Photo by Bruce Meyer. Belly dance goes back 6,000 years to ancient Mesopotamia, but in 2003, the Bellydance Superstars emerged and took the art form to a whole new level. They are back in Milwaukee this week with a new show called “Bombay Bellywood,” mixing traditional Arabic styles with Indian Banghara beats. “When you […]
|Photo by Bruce Meyer.|
Belly dance goes back 6,000 years to ancient Mesopotamia, but in 2003, the Bellydance Superstars emerged and took the art form to a whole new level. They are back in Milwaukee this week with a new show called “Bombay Bellywood,” mixing traditional Arabic styles with Indian Banghara beats. “When you mix things up, it revitalizes the art, and you appreciate it all the more,” producer Miles Copeland says.
To say the Bellydance Superstars are an international sensation is an understatement – they have performed 800 shows in 22 countries. It’s like the Middle Eastern version of Riverdance, but a bit more exotic.
There are 14 dancers and, ironically, none of them are of Middle Eastern descent. However, Issam Houshan is Syrian and known as the top Arabic drummer in the world. For “Bombay Bellywood,” the Bellydance Superstars will feature its first male dancer, Arthur Gulkarov, who was a principle in the Las Vegas Cirque du Soleil production of “O.”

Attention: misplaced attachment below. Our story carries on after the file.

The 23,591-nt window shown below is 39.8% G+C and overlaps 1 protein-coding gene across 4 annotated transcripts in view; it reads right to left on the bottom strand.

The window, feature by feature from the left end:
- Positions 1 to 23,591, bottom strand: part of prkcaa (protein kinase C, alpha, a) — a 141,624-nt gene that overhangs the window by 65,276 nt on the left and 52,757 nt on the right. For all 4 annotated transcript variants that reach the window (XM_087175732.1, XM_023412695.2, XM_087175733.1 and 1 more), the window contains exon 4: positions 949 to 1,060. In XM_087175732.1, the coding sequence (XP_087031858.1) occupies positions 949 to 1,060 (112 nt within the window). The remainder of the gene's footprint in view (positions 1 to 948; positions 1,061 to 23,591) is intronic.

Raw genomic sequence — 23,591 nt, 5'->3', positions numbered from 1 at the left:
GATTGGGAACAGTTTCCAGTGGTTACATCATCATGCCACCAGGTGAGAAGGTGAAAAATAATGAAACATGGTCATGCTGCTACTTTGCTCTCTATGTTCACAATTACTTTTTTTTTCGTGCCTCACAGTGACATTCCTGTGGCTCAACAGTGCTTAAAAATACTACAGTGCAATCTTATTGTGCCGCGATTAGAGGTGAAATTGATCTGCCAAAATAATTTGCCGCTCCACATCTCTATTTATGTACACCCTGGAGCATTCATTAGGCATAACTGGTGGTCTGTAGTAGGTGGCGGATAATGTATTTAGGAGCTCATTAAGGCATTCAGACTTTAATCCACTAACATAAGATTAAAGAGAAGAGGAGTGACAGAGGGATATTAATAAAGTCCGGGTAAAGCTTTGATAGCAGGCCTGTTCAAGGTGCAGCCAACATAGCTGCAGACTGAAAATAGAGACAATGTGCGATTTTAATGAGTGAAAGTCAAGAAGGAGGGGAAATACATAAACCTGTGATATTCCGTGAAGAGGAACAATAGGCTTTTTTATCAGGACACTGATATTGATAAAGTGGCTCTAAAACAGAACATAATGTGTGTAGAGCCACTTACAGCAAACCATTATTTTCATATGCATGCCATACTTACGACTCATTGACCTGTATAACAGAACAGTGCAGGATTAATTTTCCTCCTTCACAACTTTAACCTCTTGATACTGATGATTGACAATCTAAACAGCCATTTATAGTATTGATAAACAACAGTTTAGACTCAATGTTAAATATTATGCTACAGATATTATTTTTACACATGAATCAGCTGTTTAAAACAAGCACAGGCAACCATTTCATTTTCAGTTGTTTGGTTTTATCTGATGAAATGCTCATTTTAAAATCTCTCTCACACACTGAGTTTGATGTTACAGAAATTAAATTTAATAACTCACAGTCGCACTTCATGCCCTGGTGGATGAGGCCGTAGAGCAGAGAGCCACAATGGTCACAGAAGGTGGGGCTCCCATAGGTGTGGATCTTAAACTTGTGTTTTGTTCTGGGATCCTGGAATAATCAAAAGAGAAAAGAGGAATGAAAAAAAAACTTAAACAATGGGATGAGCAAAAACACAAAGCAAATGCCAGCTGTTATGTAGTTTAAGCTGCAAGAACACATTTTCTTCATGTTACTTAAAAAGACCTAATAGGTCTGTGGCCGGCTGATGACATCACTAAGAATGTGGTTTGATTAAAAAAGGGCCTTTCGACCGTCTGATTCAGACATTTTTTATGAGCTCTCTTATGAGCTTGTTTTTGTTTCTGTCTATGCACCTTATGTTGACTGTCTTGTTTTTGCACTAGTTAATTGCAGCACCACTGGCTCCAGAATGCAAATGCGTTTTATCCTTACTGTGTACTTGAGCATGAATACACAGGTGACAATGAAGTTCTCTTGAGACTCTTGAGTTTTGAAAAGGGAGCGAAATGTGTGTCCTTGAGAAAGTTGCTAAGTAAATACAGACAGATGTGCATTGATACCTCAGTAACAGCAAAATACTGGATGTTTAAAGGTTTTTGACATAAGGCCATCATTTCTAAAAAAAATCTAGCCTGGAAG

Copeland is widely recognized as adding professionalism to belly dance while propelling it into the mainstream and out of the restaurant scene, where for many years, it was just a side attraction. He’s also known for his work with The Police, you know, that band with Sting from the ’80s.
“It’s really become a Western phenomena – there are more belly dancers in America than in the rest of the world put together,” Copeland says. “As a dance form, it’s much more disciplined here, and there are more resources.”
Copeland took an interest in Arabic music while living in the Middle East with his CIA-officer father and later as producer on Sting’s single “Desert Rose.” “Once I realized the dancing was as interesting as the music, I knew I had to do something with it,” Copeland says.
Copeland and the Bellydance Superstars are busy trying to change perception with productions he calls “beautiful in a wholesome, genuine way without having to thrust sex in your face.” He continues, “People come up to me at shows and say ‘Thank you!’”
“I say, ‘Why thank you?’ Men say ‘Because it’s just beautiful!’ and women say it because they see these women who are strong and proud of their bodies being sensual and feminine without being smutty.”
The new show “Bombay Bellywood” shimmies in to the Marcus Center’s Vogel Hall Thursday, Nov. 11, at 8 p.m. Tickets range from $32-40 and can be purchased online or by calling 414-273-7206. The performance is indeed family friendly.
One more to not miss: MIAD student/alumni art sale Fri. and Sat. Nov. 12-13.
Friday night from 5 -10 p.m., there’s Preview Party ($20 admission), and Saturday, the event will be free and open to the public from 10 a.m.- 5 p.m.
Find everything from photography and paintings to sculpture, furniture and jewelry for sale. For more info, click here.